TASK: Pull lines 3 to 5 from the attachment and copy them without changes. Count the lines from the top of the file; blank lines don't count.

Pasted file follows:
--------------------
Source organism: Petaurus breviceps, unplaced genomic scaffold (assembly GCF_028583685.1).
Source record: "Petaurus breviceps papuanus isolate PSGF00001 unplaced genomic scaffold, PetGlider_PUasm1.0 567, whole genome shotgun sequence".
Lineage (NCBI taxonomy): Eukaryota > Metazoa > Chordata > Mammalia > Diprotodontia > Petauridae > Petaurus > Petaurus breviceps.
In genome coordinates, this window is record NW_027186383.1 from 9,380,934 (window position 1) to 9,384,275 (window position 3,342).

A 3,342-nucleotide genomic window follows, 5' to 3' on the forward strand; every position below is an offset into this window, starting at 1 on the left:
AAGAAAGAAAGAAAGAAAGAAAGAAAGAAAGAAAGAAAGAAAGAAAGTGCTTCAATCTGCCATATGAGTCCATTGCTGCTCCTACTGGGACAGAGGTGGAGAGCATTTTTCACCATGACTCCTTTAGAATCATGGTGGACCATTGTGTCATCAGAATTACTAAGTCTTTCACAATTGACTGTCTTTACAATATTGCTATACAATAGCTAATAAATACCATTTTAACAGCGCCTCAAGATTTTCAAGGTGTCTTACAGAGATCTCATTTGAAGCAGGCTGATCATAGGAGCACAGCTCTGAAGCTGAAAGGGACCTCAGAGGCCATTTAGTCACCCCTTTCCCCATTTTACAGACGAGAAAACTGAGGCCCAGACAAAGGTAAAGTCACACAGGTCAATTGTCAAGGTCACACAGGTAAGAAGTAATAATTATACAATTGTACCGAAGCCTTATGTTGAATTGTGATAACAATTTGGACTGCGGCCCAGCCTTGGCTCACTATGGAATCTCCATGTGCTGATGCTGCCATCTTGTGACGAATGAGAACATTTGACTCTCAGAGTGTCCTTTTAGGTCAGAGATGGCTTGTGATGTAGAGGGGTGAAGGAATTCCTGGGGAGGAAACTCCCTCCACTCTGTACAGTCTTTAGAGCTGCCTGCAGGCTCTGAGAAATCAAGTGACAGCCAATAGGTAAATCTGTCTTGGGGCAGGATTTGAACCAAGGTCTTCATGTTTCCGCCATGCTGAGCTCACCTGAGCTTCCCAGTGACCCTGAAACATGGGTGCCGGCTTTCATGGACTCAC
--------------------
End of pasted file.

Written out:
Lineage (NCBI taxonomy): Eukaryota > Metazoa > Chordata > Mammalia > Diprotodontia > Petauridae > Petaurus > Petaurus breviceps.
In genome coordinates, this window is record NW_027186383.1 from 9,380,934 (window position 1) to 9,384,275 (window position 3,342).

A 3,342-nucleotide genomic window follows, 5' to 3' on the forward strand; every position below is an offset into this window, starting at 1 on the left: